NIOSHTIC-2 Publications Search
Health hazard evaluation program: a guide for OSHA.
Cincinnati, OH: U.S. Department of Health and Human Services, Public Health Service, Centers for Disease Control and Prevention, National Institute for Occupational Safety and Health, DHHS (NIOSH) Publication No. 2012-171, 2012 Oct; :1-4
Do you know that the NIOSH Health Hazard Evaluation (HHE) Program and OSHA have complementary services that address occupational safety and health issues and help create healthy workplaces? What is the HHE Program? We respond to requests to evaluate potential health hazards in workplaces throughout the United States. Requests can come from employers, unions, or employees at a facility. Or, you can request an HHE. Our staff of about 40 includes occupational health physicians, epidemiologists, industrial hygienists, psychologists, and health communicators who work together in a team customized to respond to each request. Some staff are fluent in Spanish. The HHE Program has similarities to the OSHA Consultation Program, but should be considered for novel hazards or when a team involving medical professionals is needed. What does the HHE Program do? Our investigators assess background information about the concern to decide if a field investigation is needed. We may interview or survey workers, do medical tests, measure exposures, evaluate exposure controls, and make recommendation for reducing or eliminating hazards. Our final report is shared with the employer and employees at the workplace and with OSHA. In some cases, we are able to provide assistance without a field investigation. Although we have no enforcement authority, we have good evidence that our recommendations help create healthier workplaces. When should you use the HHE Program as a resource? Consider referring others to our program or requesting an HHE when: 1. Exposures to unregulated agents are occurring. 2. Current conditions and exposures are causing health effects among employees, even when exposures are below the permissible exposure limit. 3. The situation represents an emerging hazard with exposures and health effects that are not well understood. 4. New methods need to be developed to accurately assess the workplace environment. 5. The effectiveness of control strategies needs to be evaluated. Reports from completed HHEs may be helpful when you encounter an issue unfamiliar to you. Search our report repository at: <a href="https://www2a.cdc.gov/hhe/search.asp"target="_blank">https://www2a.cdc.gov/hhe/search.asp.</a> How and when should an HHE request be made? Use our online request form or print out a paper form at: <a href="https://www.cdc.gov/niosh/hhe/request.html"target="_blank">https://www.cdc.gov/niosh/hhe/request.html.</a> You can: 1. Submit a request. It is advisable to call us first. 2. Recommend that an employer request an HHE. 3. Encourage employees or unions at a workplace to request an HHE. If you are in a compliance action, an HHE request would be appropriate when the case is closed. However, you can consider requiring the employer to request an HHE as part of a settlement agreement. We are happy to discuss specific situations with you. We can be reached at 513-841-4382 or HHERequestHelp@cdc.gov. For situations that solely involve respiratory health concerns, we may also be contacted at 800-232-2114.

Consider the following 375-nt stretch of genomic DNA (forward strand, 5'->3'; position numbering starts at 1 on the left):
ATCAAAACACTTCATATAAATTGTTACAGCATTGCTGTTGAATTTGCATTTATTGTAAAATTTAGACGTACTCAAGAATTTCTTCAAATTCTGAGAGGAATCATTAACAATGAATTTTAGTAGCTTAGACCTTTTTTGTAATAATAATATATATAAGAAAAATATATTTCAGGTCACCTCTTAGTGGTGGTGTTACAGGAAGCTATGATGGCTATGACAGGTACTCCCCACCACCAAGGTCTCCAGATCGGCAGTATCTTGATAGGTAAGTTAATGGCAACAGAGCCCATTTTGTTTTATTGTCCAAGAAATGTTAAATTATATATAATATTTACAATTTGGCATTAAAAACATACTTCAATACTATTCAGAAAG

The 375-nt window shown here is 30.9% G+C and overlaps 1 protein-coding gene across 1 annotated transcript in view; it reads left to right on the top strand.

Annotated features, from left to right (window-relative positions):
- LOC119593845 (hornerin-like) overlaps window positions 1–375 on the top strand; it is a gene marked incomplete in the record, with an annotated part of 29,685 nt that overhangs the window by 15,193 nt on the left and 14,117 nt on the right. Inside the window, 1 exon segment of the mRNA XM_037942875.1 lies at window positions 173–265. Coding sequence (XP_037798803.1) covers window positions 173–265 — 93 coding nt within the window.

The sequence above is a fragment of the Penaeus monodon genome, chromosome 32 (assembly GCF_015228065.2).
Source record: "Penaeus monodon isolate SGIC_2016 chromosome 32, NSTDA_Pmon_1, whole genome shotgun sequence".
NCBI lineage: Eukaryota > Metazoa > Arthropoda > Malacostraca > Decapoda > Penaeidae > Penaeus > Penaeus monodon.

Hazards; Health-survey; Occupational-exposure; Surveillance-programs; Occupational-hazards
DHHS (NIOSH) Publication No. 2012-171; B10242012
National Institute for Occupational Safety and Health
Page last reviewed: May 5, 2020
Content source: National Institute for Occupational Safety and Health Education and Information Division